Treks

Black Mountain and Divis

Black Mountain is such a fabulous place to walk in all seasons and for all ages.

I actually (shamefully) had never been up Black mountain, Divis or Cave Hill until about 12 months ago! It was thanks to one of my best friends that I discovered the beauty and fabulous walks to be found here. The one thing I like about Black Mountain in Belfast is that no matter the weather it is easily accessible and close to the city meaning I can fit in a quick walk before the school run mid week on my day off! 

The beauty of the walks at Black Mountain is the diversity and choice of how quick or short, easy or more strenuous you want it to be. My go-to walk when I have more time to spare consists of both the summit trail and then loop round to the ridge walk in a circular route and back to the carpark. 

How to get there

Your starting point for this walk is to park in the free car park on the Divis Road, Hannahstown, near Belfast, County Antrim, BT17 0NG. This brings you straight opposite the main gate into the National Trust Black Mountain and Divis walk. Cross the road and once through the gate you will see a flat tarmac path. Start following this path to begin your walk.

The flat path is great for walkers of all ages. My four-year-old loves to dander up here especially when there are cattle or horses ( be careful as at times the animals do roam free – just make sure not to disturb them).

Keep an eye out for the trail signs on your left. Take the sign for the summit trail and follow the path straight ahead, As the road forks take the marked turn right heading for the summit. Keep following it till you reach the viewpoint. Take time to admire the views from the viewing point and the highlighted places of interest in the distance towards the town of Antrim. You can see Slemish from here on a clear day.  It’s also a fabulous spot to watch the sunset as the sun reflects off the lough in the distance.

READ: An Autumnal Ascent of Cave Hill

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READ: Exploring Randalstown Forest

From here follow the rocky path leading to the summit. This part of the trail is lined with boulders to assist with water displacement and prevents the trail from being washed downhill. Continue until you reach the trigonometry pillar that marks the summit of Divis Mountain at 475m/1562ft. 

The decent is via the tarmac roadway to the left of the mast downwards, taking in the view over Belfast Lough from Whitehead on the left through to Holywood on the righthand side. The Titanic Quarter and the yellow Samson and Goliath cranes of the shipyard are also visible as well as the football stadium all down below. 

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Fancy a longer walk?

At the bottom of the hill you can either follow the marked route and turn right back towards the barn, following the tarmac path back to the main gate and carpark or, if like me you want a longer walk, then head straight ahead onto the wooden boardwalk past the transmitter and building. Follow this path until you reach the cairn and viewpoint – the summit is marked by a trigonometry point. This pillar marks the summit of Black Mountain at a height of 389m. From here you can experience exhilarating views across the city.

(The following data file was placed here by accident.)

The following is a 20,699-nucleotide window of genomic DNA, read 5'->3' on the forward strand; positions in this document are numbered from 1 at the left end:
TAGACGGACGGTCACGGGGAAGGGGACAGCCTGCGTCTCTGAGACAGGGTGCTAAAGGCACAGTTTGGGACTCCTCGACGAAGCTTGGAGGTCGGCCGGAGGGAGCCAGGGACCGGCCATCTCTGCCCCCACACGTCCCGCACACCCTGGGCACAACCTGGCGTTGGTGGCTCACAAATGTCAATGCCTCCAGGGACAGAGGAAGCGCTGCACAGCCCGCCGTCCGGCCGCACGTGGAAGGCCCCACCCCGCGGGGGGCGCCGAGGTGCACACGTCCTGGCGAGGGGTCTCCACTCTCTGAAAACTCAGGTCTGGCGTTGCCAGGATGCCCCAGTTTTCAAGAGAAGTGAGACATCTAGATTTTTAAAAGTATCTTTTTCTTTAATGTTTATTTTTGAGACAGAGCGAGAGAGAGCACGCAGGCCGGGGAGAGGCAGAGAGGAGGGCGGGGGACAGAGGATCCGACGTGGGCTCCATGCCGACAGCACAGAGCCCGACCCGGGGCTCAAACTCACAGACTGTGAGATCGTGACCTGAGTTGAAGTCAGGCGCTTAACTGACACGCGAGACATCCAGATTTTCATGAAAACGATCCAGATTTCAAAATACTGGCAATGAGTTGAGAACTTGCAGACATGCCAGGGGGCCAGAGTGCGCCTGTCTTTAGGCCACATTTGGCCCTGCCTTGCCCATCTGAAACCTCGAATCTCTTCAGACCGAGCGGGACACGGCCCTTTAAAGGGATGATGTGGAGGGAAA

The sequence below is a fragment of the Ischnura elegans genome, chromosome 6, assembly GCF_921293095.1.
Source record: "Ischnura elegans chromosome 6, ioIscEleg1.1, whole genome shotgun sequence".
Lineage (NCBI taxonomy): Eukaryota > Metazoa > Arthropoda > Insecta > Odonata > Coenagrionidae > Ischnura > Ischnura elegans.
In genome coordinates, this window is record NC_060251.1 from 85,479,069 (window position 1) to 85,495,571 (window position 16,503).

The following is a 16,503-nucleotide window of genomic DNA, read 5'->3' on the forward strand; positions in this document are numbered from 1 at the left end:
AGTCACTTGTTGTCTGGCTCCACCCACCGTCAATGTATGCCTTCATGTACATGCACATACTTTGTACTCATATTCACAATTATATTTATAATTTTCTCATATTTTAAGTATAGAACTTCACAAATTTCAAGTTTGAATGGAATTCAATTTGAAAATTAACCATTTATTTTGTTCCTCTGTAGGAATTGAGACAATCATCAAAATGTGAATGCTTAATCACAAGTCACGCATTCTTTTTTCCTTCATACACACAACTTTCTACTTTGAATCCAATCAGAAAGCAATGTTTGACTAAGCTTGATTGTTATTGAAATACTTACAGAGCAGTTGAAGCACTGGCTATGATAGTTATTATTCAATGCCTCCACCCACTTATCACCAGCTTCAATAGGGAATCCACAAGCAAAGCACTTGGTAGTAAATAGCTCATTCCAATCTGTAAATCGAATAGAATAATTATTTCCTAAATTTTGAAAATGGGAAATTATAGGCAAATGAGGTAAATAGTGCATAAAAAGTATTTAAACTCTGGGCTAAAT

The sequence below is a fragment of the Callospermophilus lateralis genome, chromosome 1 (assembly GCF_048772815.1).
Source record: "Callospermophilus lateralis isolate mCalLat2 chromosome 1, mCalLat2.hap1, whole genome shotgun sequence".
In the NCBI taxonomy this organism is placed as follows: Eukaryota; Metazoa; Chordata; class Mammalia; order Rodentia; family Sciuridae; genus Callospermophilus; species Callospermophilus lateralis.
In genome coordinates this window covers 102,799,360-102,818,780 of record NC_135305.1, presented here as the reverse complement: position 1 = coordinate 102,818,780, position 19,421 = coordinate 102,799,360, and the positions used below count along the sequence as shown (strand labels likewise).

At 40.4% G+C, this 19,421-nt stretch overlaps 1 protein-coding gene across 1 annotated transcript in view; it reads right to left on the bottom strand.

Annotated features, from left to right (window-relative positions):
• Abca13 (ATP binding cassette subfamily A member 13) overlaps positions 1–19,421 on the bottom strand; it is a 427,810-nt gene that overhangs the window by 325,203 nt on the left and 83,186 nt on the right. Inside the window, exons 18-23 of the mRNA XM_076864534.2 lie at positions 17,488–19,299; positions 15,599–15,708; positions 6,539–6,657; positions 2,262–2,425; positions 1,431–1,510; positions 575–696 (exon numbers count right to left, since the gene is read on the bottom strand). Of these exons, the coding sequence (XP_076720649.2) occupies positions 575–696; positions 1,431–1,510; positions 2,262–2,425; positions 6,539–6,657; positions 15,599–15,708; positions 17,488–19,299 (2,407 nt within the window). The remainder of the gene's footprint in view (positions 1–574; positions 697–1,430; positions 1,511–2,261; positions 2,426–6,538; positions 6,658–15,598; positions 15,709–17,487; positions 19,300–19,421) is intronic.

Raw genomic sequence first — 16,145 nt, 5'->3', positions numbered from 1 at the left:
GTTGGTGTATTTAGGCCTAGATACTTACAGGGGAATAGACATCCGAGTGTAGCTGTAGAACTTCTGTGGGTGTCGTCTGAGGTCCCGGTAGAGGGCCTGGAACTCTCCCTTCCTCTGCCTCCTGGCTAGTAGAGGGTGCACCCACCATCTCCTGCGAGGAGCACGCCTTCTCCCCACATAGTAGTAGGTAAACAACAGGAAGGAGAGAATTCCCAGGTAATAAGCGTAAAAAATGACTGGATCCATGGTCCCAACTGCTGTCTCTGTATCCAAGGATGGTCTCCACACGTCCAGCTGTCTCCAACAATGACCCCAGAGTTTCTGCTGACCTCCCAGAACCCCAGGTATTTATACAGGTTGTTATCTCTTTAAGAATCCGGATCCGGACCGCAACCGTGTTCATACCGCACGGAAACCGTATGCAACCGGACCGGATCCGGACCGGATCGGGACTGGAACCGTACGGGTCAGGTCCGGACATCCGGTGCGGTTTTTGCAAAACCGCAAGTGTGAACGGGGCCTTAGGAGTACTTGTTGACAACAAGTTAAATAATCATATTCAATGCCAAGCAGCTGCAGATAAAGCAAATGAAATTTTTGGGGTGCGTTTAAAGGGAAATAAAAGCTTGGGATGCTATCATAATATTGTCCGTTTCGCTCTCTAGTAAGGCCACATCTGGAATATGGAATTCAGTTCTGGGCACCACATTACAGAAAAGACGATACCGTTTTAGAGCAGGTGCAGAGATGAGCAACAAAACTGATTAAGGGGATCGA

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Continue to follow the gravel path as it winds its way along the ridge towards Black Hill, crossing the first stile. Keep following the path until it leads you back to the main tarmac road. Follow the main path /road back past the barn and down to the main gate and you’ll be back to the carpark. 

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I love this Trek as it’s easily accessible. It’s right above the heart of the city and it’s lovely to look down from such a peaceful spot and absorb the beauty of nature. The Belfast hills have so much to offer for anyone who loves the outdoors!  

Perfect for sunset views

My favourite time for this walk is sunset. It’s lovely and peaceful and away from the crowds and hustle and bustle. A nice way to unwind after a busy day or week! I would recommend this walk for anyone who is fit and capable of a longer walk especially if combining the the Black Mountain and Divis walk all in one go. I think time wise it depends on your fitness and pace, but I can complete both walks together in under 90 minutes at a steady pace with a few stops to take photos. 

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My final golden nugget of advice would be… don’t rule out a walk in winter here. One of my favourite adventures was a walk up to the summit trail in the snow! As long as you’re well wrapped up, equipped and have some crampons on your boots, you’ll be ok. The views in the snow were ‘other worldly.’

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So get outdoors and enjoy those views! 

Jen

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Hello, I’m Jen. I’m 30 and I live just outside Dromara (which my ‘city’ friends think is the middle of nowhere). I work 3 days a week as a special needs assistant and spend a lot of my free time walking, hiking with my family and capturing photos along the way! I love photography and would quite happily sit for hours on a mountaintop with the camera and tripod!

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